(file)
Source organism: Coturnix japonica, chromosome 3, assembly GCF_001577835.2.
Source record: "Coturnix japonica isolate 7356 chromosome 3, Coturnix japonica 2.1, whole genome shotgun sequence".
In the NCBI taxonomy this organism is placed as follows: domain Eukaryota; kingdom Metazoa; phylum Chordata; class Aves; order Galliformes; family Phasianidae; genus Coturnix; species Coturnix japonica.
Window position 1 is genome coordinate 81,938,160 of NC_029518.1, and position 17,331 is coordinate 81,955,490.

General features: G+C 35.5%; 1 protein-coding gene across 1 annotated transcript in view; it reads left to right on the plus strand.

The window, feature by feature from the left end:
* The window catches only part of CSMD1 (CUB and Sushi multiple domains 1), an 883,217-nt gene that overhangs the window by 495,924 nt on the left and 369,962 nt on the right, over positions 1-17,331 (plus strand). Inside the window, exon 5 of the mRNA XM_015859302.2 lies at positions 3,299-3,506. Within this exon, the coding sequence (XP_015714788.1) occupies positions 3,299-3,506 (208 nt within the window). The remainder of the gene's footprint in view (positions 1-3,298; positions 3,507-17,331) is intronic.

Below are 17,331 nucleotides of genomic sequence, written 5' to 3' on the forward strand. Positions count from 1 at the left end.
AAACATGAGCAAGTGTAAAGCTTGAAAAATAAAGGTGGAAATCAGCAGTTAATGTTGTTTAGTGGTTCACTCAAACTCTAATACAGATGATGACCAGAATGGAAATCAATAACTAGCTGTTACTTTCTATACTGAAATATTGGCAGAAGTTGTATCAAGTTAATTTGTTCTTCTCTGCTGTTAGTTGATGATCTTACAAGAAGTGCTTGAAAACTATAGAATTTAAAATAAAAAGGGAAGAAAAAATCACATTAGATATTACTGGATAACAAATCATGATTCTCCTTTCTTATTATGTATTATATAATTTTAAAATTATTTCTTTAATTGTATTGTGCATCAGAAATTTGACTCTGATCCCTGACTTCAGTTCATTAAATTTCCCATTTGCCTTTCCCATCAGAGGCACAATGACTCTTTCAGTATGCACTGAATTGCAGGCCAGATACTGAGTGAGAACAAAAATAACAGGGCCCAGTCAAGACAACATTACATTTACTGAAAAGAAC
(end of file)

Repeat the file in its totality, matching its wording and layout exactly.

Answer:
Source organism: Coturnix japonica, chromosome 3, assembly GCF_001577835.2.
Source record: "Coturnix japonica isolate 7356 chromosome 3, Coturnix japonica 2.1, whole genome shotgun sequence".
In the NCBI taxonomy this organism is placed as follows: domain Eukaryota; kingdom Metazoa; phylum Chordata; class Aves; order Galliformes; family Phasianidae; genus Coturnix; species Coturnix japonica.
Window position 1 is genome coordinate 81,938,160 of NC_029518.1, and position 17,331 is coordinate 81,955,490.

General features: G+C 35.5%; 1 protein-coding gene across 1 annotated transcript in view; it reads left to right on the plus strand.

The window, feature by feature from the left end:
* The window catches only part of CSMD1 (CUB and Sushi multiple domains 1), an 883,217-nt gene that overhangs the window by 495,924 nt on the left and 369,962 nt on the right, over positions 1-17,331 (plus strand). Inside the window, exon 5 of the mRNA XM_015859302.2 lies at positions 3,299-3,506. Within this exon, the coding sequence (XP_015714788.1) occupies positions 3,299-3,506 (208 nt within the window). The remainder of the gene's footprint in view (positions 1-3,298; positions 3,507-17,331) is intronic.

Below are 17,331 nucleotides of genomic sequence, written 5' to 3' on the forward strand. Positions count from 1 at the left end.
AAACATGAGCAAGTGTAAAGCTTGAAAAATAAAGGTGGAAATCAGCAGTTAATGTTGTTTAGTGGTTCACTCAAACTCTAATACAGATGATGACCAGAATGGAAATCAATAACTAGCTGTTACTTTCTATACTGAAATATTGGCAGAAGTTGTATCAAGTTAATTTGTTCTTCTCTGCTGTTAGTTGATGATCTTACAAGAAGTGCTTGAAAACTATAGAATTTAAAATAAAAAGGGAAGAAAAAATCACATTAGATATTACTGGATAACAAATCATGATTCTCCTTTCTTATTATGTATTATATAATTTTAAAATTATTTCTTTAATTGTATTGTGCATCAGAAATTTGACTCTGATCCCTGACTTCAGTTCATTAAATTTCCCATTTGCCTTTCCCATCAGAGGCACAATGACTCTTTCAGTATGCACTGAATTGCAGGCCAGATACTGAGTGAGAACAAAAATAACAGGGCCCAGTCAAGACAACATTACATTTACTGAAAAGAAC